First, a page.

Amid pandemic, state’s mental health agency has extensive layoffs

Budget cuts due to the COVID-19 economic crisis have led the state’s mental health agency to lay off 200 employees.

The jobs included positions in each of the state-run hospitals, regional field offices, and central office. The layoffs are part of a $123 million budget reduction for the Georgia Department of Behavioral Health and Developmental Disabilities (DBHDD).

“Important actions to protect the health and safety of Georgia’s citizens from the spread and impact of the coronavirus have taken a deep toll on our state’s finances and reserve,’’ said David Sofferin, director of the Office of Public Affairs for DBHDD, in a statement this week.

The elimination of 365 agency positions overall (including some that were vacant) comes at a time when the need for mental health and behavioral health services has gone up because of the pandemic.

A recent poll by the Kaiser Family Foundation found that a majority of U.S. adults (53 percent) say that worry and stress related to coronavirus have had a negative impact on their mental health, up from 39 percent in May.

Since the pandemic began, more Georgians who are facing mental health issues for the first time have contacted a help line run by the Georgia Mental Health Consumer Network, its executive director, Sherry Jenkins Tucker, told GHN on Tuesday.

And state officials, along with the Georgia Council on Substance Abuse, have pointed to a statewide increase in ER visits linked to drug overdoses since COVID-19 emerged.

One unique factor is at play in Georgia. The budget cuts are occurring as the state’s mental health and development disabilities services remain under the oversight of the U.S. Justice Department. This scrutiny stems from a settlement agreement reached in 2010 after deficiencies were uncovered in the state system.

‘‘I don’t believe that DBHDD was overstaffed anyway,’’ Tucker said. “Losing this significant number of people in that workforce is going to have far-reaching impacts.’’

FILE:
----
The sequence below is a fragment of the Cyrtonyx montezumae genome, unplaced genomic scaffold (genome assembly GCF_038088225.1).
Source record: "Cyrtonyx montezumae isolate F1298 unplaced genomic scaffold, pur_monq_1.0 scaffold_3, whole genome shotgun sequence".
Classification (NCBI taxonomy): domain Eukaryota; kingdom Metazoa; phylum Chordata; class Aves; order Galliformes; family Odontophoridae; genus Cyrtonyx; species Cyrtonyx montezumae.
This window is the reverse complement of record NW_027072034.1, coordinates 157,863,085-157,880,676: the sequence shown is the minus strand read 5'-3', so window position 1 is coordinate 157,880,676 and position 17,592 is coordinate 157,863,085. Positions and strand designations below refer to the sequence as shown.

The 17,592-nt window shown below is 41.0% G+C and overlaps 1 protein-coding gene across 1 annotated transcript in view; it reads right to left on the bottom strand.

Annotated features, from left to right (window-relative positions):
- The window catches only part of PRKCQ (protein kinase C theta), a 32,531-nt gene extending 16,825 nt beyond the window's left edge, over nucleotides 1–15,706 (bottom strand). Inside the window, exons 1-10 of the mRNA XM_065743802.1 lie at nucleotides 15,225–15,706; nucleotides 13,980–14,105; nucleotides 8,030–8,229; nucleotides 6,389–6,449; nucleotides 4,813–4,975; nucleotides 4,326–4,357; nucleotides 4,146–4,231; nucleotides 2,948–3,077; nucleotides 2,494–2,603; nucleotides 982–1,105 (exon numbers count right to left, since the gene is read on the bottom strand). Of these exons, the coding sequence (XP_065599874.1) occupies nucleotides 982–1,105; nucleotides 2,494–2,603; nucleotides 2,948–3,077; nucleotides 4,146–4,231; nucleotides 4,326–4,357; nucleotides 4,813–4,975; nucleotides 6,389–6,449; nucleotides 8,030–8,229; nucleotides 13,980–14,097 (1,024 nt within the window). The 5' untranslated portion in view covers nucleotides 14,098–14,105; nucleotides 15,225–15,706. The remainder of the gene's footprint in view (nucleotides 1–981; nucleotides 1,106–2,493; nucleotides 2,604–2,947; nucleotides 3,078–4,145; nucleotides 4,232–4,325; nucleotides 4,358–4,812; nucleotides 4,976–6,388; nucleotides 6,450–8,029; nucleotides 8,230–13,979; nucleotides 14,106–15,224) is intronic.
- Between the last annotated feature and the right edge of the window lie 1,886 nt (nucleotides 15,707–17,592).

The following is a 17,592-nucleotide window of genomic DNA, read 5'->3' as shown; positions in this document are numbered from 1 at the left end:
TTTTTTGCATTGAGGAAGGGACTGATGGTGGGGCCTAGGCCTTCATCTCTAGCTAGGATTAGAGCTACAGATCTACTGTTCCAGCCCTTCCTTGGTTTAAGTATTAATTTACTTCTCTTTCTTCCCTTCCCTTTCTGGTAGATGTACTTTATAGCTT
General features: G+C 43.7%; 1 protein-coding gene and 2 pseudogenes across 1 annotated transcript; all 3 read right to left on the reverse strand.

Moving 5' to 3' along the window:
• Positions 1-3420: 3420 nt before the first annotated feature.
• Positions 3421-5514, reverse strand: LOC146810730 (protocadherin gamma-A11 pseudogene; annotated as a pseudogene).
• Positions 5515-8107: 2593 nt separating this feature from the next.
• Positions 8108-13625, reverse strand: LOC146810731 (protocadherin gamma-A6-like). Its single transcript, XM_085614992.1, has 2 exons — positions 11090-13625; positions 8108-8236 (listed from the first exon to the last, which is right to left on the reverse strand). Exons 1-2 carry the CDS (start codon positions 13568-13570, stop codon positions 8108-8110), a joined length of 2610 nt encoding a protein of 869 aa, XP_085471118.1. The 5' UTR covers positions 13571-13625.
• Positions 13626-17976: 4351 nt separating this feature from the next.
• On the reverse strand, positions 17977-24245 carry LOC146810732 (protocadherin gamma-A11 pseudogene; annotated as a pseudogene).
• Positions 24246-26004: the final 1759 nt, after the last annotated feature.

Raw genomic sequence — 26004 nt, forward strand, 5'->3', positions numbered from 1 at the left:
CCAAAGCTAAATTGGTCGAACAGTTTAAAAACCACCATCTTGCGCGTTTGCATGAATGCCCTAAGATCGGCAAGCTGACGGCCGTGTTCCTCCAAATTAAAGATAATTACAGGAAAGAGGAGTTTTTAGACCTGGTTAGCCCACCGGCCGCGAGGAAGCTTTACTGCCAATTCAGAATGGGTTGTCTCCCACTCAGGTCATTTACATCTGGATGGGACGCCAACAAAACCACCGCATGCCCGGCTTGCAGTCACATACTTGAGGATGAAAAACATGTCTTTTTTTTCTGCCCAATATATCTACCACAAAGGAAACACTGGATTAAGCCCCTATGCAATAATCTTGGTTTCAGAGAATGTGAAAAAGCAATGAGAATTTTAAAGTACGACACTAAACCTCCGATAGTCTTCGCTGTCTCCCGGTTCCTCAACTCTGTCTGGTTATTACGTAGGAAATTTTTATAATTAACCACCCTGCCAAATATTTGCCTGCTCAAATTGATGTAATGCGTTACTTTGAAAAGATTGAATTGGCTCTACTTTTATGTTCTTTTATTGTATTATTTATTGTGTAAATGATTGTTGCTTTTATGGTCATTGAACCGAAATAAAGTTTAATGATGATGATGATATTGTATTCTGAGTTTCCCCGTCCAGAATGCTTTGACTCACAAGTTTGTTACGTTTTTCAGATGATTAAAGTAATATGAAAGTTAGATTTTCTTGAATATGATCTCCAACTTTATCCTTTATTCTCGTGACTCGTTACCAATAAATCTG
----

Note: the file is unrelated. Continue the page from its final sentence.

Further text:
What comes next?

Substantial cuts to the DBHDD were a high-profile topic during the recently completed General Assembly session, which was suspended for weeks amid the pandemic before briefly reconvening to wrap up unfinished business.

The agency cutbacks were part of a broad spending reduction across state government, caused by the economic fallout from COVID-19. The $26 billion budget for fiscal year 2021 cut $2.2 billion in spending amid an uncertain financial future. The proposed budget cuts for the DBHDD were initially deeper than those now implemented.

It’s not clear whether the DBHDD layoffs are the most, or among the most, that any state agency has had to implement.

The departments of Human Services, Juvenile Justice and Corrections had some of the largest numbers of vacant positions eliminated in the budget, noted Laura Harker of the Georgia Budget and Policy Institute. “But it’s still a little early for us to estimate how many actual jobs will be cut in each agency this fiscal year – since reductions may have been broadly stated in the budget without specific numbers, or the needs could change over the next couple of months,’’ she said.

Sofferin said that while the majority of filled positions were eliminated effective Aug. 1, some 25 positions are scheduled for Oct. 1 elimination.

“Efforts continue to fill as many approved DBHDD position openings as possible with reduction-impacted staff, and where not feasible, facilitate candidate consideration for roles in other state agencies,’’ he said.

Scarce funds, hard choices

Neil Campbell, executive director of the Georgia Council on Substance Abuse, said the DBHDD had some really difficult decisions to make during the budget process.

One initial plan was to cut funding for services that support recovery from addiction, but that funding wound up being preserved, she said. “Legislators recognized the value of peer-run recovery supports and how during this historic pandemic, there is still an epidemic of people who are experiencing overdose and other substance use issues.’’

‘‘Our hope is that we have seen the last of cuts to mental health and addiction,’’ Campbell said.

Tucker, the consumer advocate, said budget cuts led to the closing of a Henry County support center for people with mental health issues. Thousands of people annually sought help from that center, she said.

Spokespeople for Gov. Brian Kemp could not immediately be reached for comment Tuesday.

Susan Goico, an Atlanta Legal Aid attorney, said the need for behavioral health services is going up as the pandemic continues to disrupt normal life.

“When we cut funding from the system that supports people with behavioral health and developmental disabilities, people will suffer,’’ said Goico, director of the Disability Integration Project of Atlanta Legal Aid. “Georgia has a responsibility to provide community-based services to people with disabilities, and the recent funding cuts will most certainly lead to increased hospitalizations, increased criminal justice involvement, and homelessness.’’